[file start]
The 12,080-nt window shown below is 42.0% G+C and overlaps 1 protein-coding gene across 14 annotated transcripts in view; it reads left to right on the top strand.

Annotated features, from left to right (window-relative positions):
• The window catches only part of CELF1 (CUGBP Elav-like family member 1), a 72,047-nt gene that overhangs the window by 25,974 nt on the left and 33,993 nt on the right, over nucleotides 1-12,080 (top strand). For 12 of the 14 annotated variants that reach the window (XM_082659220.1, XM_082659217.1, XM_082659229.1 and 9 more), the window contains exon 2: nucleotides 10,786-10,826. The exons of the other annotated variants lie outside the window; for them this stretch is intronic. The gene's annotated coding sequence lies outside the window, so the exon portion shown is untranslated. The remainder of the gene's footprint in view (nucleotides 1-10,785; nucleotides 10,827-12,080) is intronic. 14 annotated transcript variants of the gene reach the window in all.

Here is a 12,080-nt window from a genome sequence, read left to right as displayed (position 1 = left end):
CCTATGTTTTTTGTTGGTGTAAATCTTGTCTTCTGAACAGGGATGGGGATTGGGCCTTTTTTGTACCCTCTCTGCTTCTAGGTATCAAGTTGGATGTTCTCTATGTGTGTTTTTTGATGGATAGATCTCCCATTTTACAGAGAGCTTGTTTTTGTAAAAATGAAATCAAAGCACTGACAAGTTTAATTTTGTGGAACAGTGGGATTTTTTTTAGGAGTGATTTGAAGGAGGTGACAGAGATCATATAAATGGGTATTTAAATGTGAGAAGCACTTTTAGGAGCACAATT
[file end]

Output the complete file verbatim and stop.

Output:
The 12,080-nt window shown below is 42.0% G+C and overlaps 1 protein-coding gene across 14 annotated transcripts in view; it reads left to right on the top strand.

Annotated features, from left to right (window-relative positions):
• The window catches only part of CELF1 (CUGBP Elav-like family member 1), a 72,047-nt gene that overhangs the window by 25,974 nt on the left and 33,993 nt on the right, over nucleotides 1-12,080 (top strand). For 12 of the 14 annotated variants that reach the window (XM_082659220.1, XM_082659217.1, XM_082659229.1 and 9 more), the window contains exon 2: nucleotides 10,786-10,826. The exons of the other annotated variants lie outside the window; for them this stretch is intronic. The gene's annotated coding sequence lies outside the window, so the exon portion shown is untranslated. The remainder of the gene's footprint in view (nucleotides 1-10,785; nucleotides 10,827-12,080) is intronic. 14 annotated transcript variants of the gene reach the window in all.

Here is a 12,080-nt window from a genome sequence, read left to right as displayed (position 1 = left end):
CCTATGTTTTTTGTTGGTGTAAATCTTGTCTTCTGAACAGGGATGGGGATTGGGCCTTTTTTGTACCCTCTCTGCTTCTAGGTATCAAGTTGGATGTTCTCTATGTGTGTTTTTTGATGGATAGATCTCCCATTTTACAGAGAGCTTGTTTTTGTAAAAATGAAATCAAAGCACTGACAAGTTTAATTTTGTGGAACAGTGGGATTTTTTTTAGGAGTGATTTGAAGGAGGTGACAGAGATCATATAAATGGGTATTTAAATGTGAGAAGCACTTTTAGGAGCACAATT